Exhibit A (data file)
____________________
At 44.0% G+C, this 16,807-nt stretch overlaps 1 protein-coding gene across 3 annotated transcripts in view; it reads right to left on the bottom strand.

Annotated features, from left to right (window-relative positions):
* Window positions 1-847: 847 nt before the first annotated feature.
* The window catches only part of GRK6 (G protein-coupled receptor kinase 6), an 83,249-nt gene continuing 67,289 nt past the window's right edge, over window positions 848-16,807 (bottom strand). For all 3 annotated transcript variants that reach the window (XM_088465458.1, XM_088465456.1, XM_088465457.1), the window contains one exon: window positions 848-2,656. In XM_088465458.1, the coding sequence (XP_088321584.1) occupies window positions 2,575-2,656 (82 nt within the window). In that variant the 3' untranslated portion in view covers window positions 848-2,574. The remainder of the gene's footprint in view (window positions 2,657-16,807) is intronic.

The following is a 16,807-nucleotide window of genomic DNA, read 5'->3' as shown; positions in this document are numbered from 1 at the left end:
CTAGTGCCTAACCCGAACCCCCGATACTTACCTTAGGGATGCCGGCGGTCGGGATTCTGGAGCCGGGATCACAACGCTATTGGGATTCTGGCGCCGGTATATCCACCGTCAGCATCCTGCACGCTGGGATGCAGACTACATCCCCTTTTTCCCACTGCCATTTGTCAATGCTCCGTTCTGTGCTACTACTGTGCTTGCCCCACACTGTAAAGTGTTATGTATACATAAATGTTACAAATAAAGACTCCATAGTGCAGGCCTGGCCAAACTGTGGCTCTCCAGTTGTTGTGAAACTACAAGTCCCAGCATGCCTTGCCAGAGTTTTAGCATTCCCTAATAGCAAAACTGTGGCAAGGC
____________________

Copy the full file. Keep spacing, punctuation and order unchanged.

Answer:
At 44.0% G+C, this 16,807-nt stretch overlaps 1 protein-coding gene across 3 annotated transcripts in view; it reads right to left on the bottom strand.

Annotated features, from left to right (window-relative positions):
* Window positions 1-847: 847 nt before the first annotated feature.
* The window catches only part of GRK6 (G protein-coupled receptor kinase 6), an 83,249-nt gene continuing 67,289 nt past the window's right edge, over window positions 848-16,807 (bottom strand). For all 3 annotated transcript variants that reach the window (XM_088465458.1, XM_088465456.1, XM_088465457.1), the window contains one exon: window positions 848-2,656. In XM_088465458.1, the coding sequence (XP_088321584.1) occupies window positions 2,575-2,656 (82 nt within the window). In that variant the 3' untranslated portion in view covers window positions 848-2,574. The remainder of the gene's footprint in view (window positions 2,657-16,807) is intronic.

The following is a 16,807-nucleotide window of genomic DNA, read 5'->3' as shown; positions in this document are numbered from 1 at the left end:
CTAGTGCCTAACCCGAACCCCCGATACTTACCTTAGGGATGCCGGCGGTCGGGATTCTGGAGCCGGGATCACAACGCTATTGGGATTCTGGCGCCGGTATATCCACCGTCAGCATCCTGCACGCTGGGATGCAGACTACATCCCCTTTTTCCCACTGCCATTTGTCAATGCTCCGTTCTGTGCTACTACTGTGCTTGCCCCACACTGTAAAGTGTTATGTATACATAAATGTTACAAATAAAGACTCCATAGTGCAGGCCTGGCCAAACTGTGGCTCTCCAGTTGTTGTGAAACTACAAGTCCCAGCATGCCTTGCCAGAGTTTTAGCATTCCCTAATAGCAAAACTGTGGCAAGGC